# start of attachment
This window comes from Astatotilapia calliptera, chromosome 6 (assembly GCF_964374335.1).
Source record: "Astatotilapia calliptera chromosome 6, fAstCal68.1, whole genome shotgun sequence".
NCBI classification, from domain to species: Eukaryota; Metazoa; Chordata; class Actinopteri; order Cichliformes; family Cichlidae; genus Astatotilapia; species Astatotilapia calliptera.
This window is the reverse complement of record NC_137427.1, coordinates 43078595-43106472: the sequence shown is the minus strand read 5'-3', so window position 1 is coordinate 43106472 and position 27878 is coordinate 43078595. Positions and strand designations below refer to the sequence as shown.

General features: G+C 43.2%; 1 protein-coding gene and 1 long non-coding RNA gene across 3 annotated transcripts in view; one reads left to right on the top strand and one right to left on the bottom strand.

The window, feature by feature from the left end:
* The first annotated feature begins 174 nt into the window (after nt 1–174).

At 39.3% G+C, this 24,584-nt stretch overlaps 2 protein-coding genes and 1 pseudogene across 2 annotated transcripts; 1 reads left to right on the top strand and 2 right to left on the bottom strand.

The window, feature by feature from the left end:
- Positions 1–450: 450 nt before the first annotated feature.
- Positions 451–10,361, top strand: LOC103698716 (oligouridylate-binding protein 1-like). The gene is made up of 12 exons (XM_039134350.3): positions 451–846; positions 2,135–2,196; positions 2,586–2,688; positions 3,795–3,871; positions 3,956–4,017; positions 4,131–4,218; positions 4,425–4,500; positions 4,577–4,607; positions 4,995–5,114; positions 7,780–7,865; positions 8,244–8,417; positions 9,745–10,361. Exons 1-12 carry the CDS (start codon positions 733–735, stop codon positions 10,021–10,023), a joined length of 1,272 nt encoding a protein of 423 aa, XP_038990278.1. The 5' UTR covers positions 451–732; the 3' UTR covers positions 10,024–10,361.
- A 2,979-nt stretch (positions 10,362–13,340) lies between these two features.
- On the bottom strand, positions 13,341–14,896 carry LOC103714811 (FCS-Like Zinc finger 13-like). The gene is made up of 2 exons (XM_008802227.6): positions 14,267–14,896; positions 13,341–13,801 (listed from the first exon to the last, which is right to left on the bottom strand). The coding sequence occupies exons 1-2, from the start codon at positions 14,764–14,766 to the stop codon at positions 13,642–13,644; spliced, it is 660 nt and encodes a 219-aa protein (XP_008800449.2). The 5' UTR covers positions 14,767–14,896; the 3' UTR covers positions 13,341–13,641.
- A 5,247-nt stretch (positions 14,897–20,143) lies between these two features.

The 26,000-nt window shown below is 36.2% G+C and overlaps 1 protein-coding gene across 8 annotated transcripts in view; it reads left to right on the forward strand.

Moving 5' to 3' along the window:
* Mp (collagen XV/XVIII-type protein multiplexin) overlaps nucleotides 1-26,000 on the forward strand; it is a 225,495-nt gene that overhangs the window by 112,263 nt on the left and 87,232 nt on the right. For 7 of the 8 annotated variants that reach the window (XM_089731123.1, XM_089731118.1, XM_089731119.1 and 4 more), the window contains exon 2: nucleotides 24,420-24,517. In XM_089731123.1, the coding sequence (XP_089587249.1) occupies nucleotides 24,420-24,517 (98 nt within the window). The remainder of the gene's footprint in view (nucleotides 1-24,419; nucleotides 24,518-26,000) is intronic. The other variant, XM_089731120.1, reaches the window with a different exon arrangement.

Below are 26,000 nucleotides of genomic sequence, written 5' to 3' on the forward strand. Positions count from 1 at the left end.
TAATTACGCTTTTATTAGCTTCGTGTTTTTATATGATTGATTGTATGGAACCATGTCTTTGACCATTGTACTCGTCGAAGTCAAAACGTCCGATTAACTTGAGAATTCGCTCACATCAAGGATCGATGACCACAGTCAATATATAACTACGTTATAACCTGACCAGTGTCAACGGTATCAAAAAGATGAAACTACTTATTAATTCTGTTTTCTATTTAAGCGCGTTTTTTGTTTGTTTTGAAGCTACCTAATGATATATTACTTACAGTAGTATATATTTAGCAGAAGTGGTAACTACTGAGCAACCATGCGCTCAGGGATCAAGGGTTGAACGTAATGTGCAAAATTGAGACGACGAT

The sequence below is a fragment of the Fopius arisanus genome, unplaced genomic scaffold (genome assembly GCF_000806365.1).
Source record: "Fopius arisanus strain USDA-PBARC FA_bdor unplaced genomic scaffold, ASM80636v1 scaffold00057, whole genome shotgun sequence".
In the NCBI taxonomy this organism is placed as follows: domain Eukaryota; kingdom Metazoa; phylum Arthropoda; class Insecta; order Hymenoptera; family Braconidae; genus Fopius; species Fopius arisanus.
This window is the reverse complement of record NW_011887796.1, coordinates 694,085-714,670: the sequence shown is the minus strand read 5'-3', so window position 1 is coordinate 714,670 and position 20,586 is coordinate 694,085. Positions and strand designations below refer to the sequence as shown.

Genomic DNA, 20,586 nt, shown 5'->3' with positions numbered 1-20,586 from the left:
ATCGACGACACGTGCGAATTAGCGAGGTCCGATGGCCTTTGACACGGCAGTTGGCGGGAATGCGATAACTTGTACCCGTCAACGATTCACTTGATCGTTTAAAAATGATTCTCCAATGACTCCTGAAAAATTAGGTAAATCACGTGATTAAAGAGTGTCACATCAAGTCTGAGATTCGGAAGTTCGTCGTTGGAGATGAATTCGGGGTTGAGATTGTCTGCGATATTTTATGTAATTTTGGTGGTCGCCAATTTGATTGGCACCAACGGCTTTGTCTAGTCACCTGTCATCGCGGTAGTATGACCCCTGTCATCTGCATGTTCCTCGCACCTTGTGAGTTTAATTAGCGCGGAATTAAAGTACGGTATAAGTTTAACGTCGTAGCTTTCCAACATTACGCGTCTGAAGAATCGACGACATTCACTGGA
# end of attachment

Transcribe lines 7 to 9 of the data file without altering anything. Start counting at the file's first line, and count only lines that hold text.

* The first annotated feature begins 174 nt into the window (after nt 1–174).

At 39.3% G+C, this 24,584-nt stretch overlaps 2 protein-coding genes and 1 pseudogene across 2 annotated transcripts; 1 reads left to right on the top strand and 2 right to left on the bottom strand.

The window, feature by feature from the left end: